The Palmer Raids, as they came to be known, after Attorney General A. Mitchell Palmer, ushered in an era that tested the nation’s commitment to the civil liberties enshrined in the Constitution. One hundred years later, the FBI continues to target political dissent with a broad mandate, little oversight, and next to no transparency. The FBI continues to routinely conflate dissent with terrorism, and remains particularly fixated on leftist ideologies. Like the old bureau under Palmer, today’s FBI also casts its net around a wide range of civil society and social justice groups as well as racial and religious minorities.

“What is known is that there is a persistent pattern of monitoring civil society activity,” the report concludes, calling for strict oversight and reform of the bureau. “The FBI continuously singles out peace, racial justice, environmental, and economic justice groups for scrutiny. This is consistent with a decades-long pattern of FBI First Amendment abuses and suggests deeply seated political bias.”

After reviewing the report, a spokesperson for the FBI wrote in a statement to The Intercept that every activity the FBI conducts “must uphold the Constitution and be carried out in accordance with federal laws.” The spokesperson added that the bureau’s investigative activities “may not be based solely on the exercise of rights guaranteed by the First Amendment” and that its methods “are subject to multiple layers of oversight.” On its website, the bureau calls the Palmer Raids “certainly not a bright spot for the young Bureau” but adds that they did allow it to “gain valuable experience in terrorism investigations and intelligence work and learn important lessons about the need to protect civil liberties and constitutional rights.”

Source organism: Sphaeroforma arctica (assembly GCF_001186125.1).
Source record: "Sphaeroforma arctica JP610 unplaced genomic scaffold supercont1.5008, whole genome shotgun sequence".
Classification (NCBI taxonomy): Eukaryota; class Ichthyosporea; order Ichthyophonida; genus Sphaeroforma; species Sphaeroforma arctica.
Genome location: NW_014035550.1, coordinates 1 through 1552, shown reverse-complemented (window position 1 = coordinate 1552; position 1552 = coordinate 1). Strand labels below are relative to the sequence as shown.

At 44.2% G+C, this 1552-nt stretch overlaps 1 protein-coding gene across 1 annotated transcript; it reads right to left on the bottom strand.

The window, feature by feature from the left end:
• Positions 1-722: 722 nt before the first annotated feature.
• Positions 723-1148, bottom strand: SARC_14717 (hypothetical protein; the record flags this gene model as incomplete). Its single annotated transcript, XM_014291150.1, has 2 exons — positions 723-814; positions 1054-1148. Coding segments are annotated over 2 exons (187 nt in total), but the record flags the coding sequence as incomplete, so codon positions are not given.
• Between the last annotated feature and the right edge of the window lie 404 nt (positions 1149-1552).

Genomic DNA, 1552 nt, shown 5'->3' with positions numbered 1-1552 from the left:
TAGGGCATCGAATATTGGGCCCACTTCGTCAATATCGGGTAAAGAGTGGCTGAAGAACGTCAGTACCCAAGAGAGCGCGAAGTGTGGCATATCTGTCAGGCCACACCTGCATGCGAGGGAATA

In fact, FBI violations of civil liberties and constitutional rights continued to be exposed at different points in the bureau’s history — most notably in the aftermath of the civil rights movement and in the post-9/11 years…

Across the country, activists have taken note. “I think a lot of us have just become used to being surveilled by the government,” said Mustafa Jumale, policy manager with the Black Alliance for Just Immigration based in Minneapolis, where the FBI has targeted Muslims and African immigrants. “The FBI has been harassing Somalis since I was in college. As a student, they used to just come to our student association, pull people out of class, all these things.”

Jumale added that some fellow activists, and particularly those who are not citizens, have scaled back their engagement in response to the surveillance, working “behind the scenes” but avoiding protests and public statements. But others noted that surveillance won’t succeed to intimidate a social justice movement that feels as urgent as ever.

“Activists today are knowledgeable and informed about COINTELRPO and previous iterations of surveillance of activists, and people are pretty hip to it. They understand the government may be watching them,” said Myaisha Hayes, an organizer with the racial justice group Media Justice whose grandfather spent 45 years in prison over his involvement with the Black Panther Party and Black Liberation Army. “When people are oppressed and they’re fighting for greater justice and liberation, there are very few things that are going to stop them.”